TED GLINES

 

Buccaneers

 

Once upon the ocean blue

came a story just for you

'bout the bloody buccaneers

who sailed the Main in yesteryears.

There was peg-leg Cap'n Flatt

swashed his buckle - tipped his hat

hair and beard were all in curls

he was loved by all the girls.

Then we have dear Bos'n Brown

known as "Killer" in the town

Brown was bald and small and lean

and he was known for being mean.

The Cap'n's crew was boisterous:

"A pirate's life is fine with us!"

They took to fighting happily

pillaging upon the sea:

"Yo ho ho and a bloody sword

we're gonna steal the good King's horde

we'll sack his crews - sink his ships

and drink his wine with salty lips!"

You should have heard the stories told;

chasing - fighting - chests of gold,

feats of boldness on the sea

where men are mighty; men are free!

All of London town was cheering

at each tale that they were hearing,

in every pub- the welcome mat

was always out for Cap'n Flatt.

Sailing day was quite a fete-

dancing, parties in the street;

sails billowed- out to sea

with Jolly Roger flying free.

And in the town, they breathed a sigh;

they knew they'd see him bye-and-bye

with tales of daring and new tunes

and piles and piles of gold dubloons.

So Cap'n Flatt put out to sea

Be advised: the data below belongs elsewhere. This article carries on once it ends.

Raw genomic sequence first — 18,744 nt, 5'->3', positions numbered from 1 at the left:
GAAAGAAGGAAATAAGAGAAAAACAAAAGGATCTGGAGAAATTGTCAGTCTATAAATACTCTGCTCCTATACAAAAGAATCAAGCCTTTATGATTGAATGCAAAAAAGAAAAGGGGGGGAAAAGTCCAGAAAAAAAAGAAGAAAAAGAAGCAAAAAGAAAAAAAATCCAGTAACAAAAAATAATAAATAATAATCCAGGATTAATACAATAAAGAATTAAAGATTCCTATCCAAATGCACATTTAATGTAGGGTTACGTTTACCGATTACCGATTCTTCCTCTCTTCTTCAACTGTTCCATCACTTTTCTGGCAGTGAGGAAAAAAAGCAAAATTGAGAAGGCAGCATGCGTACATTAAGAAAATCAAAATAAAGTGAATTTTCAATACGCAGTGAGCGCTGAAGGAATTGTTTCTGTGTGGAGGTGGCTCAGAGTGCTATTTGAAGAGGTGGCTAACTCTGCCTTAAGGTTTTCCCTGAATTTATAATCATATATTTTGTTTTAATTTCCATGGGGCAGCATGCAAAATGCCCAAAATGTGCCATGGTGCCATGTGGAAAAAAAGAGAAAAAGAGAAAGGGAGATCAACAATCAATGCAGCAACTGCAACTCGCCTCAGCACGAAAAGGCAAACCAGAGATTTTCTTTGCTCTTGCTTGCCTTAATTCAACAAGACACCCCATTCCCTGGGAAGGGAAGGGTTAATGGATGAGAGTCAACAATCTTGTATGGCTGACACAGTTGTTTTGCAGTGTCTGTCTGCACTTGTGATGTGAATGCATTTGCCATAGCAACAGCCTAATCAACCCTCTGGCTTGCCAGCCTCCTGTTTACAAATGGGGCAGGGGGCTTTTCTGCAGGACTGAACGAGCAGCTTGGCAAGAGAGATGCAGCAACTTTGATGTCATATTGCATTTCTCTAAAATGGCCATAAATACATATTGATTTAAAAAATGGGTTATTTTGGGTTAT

to seek his fabled destiny-

a story lived, as we shall see

in a way, quite differently.

Then for months and weeks and days

they plied the tossing ocean ways:

"Red sky at night - sailor's delight,

red sky in the morning - sailors take warning!"

On a bright and misty day

they dropped anchor in a bay

where lay a town much loved by men,

where all the sailors came to play.

Ships from England- ships from France;

all King's sailors come to dance,

to lose their gold at games of cards

and pay to hear the songs of bards.

Brothels owned by Bos'n Brown

did brisk business in this town

and Cap'n Flatt's own gambling clubs

raked in the gold- as did the pubs.

You've heard of Blackbeard, so I'm told,

this is where he got his gold,

and Cap'n Hook, all the while,

played his dancing crocodile,

prancing in a pinafore

with gold in piles upon the floor.

Up above the town did fly

the Jolly Roger, there, on high

to bring the sailors- grand marquee

proclaiming: "Here is pleasure's spree!"

Weeks and weeks- transporting gold

Cap'n Flatt filled up his hold

'til his ship was laden down

and set to sail for London town.

Going back - they made up stories,

fabricated pirate glories,

songs to thrill both me and you

and not a word of it was true.

Spare me all those dirty looks

just toss away your history books

for every tale of bloody glory-

just a made-up "pirate" story.

But - if you're good - someday I'll tell

location where this island dwells

still run by kin of Flatt and Brown,

a "genuine ole pirate town."

 

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Sentinel Poetry #32

ONLINE MAGAZINE MONTHLY. JULY 2005. ISSN 1479-425X